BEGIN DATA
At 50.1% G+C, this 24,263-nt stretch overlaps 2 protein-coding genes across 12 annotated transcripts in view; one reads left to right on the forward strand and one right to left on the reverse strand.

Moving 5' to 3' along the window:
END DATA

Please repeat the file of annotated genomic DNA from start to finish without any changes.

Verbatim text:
At 50.1% G+C, this 24,263-nt stretch overlaps 2 protein-coding genes across 12 annotated transcripts in view; one reads left to right on the forward strand and one right to left on the reverse strand.

Moving 5' to 3' along the window: